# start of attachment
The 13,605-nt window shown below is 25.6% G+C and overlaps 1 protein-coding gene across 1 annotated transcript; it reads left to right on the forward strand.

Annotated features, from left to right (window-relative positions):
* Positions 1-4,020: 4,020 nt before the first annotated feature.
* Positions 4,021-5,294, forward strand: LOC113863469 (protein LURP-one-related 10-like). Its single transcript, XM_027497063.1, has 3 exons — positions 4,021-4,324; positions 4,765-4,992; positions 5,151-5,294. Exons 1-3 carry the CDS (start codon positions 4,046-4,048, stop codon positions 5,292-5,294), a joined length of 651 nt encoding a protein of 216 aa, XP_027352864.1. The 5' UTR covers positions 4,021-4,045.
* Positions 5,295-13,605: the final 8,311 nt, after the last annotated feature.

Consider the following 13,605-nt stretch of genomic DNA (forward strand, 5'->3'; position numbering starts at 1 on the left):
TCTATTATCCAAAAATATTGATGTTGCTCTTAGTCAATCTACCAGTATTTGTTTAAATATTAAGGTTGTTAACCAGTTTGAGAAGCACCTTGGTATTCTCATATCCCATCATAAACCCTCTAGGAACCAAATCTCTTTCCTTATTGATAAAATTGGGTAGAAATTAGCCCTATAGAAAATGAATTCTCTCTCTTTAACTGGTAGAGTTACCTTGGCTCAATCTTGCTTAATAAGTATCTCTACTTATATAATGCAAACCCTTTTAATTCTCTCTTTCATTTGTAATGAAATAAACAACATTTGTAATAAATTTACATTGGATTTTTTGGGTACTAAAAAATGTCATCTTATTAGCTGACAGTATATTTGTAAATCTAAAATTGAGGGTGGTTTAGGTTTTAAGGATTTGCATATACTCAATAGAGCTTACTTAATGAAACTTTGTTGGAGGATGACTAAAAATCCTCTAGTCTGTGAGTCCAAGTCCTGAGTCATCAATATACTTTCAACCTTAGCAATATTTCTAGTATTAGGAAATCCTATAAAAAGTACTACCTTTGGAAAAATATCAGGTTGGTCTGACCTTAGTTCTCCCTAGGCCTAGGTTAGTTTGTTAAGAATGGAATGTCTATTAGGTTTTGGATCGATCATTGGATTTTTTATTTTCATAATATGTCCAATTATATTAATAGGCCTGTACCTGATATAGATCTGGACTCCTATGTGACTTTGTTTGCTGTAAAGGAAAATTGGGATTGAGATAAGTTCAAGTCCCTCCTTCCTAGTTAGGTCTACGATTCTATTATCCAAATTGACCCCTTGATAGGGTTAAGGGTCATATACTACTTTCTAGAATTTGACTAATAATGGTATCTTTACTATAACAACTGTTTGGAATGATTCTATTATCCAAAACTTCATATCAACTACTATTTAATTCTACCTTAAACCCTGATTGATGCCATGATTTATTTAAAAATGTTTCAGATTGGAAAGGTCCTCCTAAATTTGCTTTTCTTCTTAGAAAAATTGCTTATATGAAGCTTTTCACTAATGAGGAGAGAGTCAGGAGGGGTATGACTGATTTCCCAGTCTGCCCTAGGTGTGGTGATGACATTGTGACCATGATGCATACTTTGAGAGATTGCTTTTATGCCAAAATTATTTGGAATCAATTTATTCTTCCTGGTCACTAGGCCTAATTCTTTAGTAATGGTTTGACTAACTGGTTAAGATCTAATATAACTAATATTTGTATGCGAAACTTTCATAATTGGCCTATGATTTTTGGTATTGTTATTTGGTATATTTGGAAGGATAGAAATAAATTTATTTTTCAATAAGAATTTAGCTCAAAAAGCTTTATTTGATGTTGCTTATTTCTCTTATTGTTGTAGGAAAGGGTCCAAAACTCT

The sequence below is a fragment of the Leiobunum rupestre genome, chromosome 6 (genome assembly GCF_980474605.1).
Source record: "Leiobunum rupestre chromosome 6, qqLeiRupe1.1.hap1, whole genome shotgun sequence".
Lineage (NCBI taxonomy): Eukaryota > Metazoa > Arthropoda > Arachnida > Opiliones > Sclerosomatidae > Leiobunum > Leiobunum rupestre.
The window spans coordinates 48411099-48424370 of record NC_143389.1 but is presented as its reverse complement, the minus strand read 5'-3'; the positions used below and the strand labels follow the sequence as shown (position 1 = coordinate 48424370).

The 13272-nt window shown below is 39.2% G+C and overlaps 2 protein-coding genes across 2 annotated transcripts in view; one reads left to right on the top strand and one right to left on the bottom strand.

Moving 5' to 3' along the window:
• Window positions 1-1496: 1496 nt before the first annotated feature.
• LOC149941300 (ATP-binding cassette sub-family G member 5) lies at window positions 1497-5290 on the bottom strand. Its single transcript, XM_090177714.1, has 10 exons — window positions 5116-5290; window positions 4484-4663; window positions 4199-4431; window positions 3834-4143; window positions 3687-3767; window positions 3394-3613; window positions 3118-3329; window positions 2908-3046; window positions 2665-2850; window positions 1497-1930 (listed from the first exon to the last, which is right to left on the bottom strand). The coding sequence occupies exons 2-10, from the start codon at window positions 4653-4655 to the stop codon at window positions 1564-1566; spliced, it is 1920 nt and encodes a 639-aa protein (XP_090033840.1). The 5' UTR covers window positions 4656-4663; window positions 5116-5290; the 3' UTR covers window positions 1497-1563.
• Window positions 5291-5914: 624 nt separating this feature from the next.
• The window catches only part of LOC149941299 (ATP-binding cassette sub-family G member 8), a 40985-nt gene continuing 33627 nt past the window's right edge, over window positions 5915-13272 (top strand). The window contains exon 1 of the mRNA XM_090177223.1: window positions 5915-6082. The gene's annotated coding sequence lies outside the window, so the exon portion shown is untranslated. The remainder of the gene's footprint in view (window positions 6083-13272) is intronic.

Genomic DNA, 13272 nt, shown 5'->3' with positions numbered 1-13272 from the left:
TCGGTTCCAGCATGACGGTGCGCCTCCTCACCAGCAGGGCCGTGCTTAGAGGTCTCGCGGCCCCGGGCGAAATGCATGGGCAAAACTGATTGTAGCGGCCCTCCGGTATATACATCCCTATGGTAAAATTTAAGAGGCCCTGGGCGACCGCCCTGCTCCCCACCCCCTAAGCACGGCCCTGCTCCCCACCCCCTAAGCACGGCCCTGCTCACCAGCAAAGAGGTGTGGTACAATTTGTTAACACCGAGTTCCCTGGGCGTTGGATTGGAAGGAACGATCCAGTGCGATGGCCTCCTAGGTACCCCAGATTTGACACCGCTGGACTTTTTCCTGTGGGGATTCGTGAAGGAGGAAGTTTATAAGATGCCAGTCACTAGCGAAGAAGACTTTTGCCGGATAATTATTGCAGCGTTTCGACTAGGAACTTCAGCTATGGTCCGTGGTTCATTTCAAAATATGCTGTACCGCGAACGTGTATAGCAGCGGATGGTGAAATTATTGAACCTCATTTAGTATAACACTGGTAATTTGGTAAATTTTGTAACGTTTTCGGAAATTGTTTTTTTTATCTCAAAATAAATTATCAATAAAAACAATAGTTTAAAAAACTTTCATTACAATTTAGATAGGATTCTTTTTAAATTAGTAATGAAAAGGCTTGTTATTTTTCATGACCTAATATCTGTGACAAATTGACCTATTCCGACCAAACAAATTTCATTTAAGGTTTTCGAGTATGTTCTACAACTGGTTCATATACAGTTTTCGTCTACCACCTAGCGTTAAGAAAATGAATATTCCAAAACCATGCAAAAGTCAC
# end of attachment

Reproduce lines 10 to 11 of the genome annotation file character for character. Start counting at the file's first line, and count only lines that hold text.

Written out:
Lineage (NCBI taxonomy): Eukaryota > Metazoa > Arthropoda > Arachnida > Opiliones > Sclerosomatidae > Leiobunum > Leiobunum rupestre.
The window spans coordinates 48411099-48424370 of record NC_143389.1 but is presented as its reverse complement, the minus strand read 5'-3'; the positions used below and the strand labels follow the sequence as shown (position 1 = coordinate 48424370).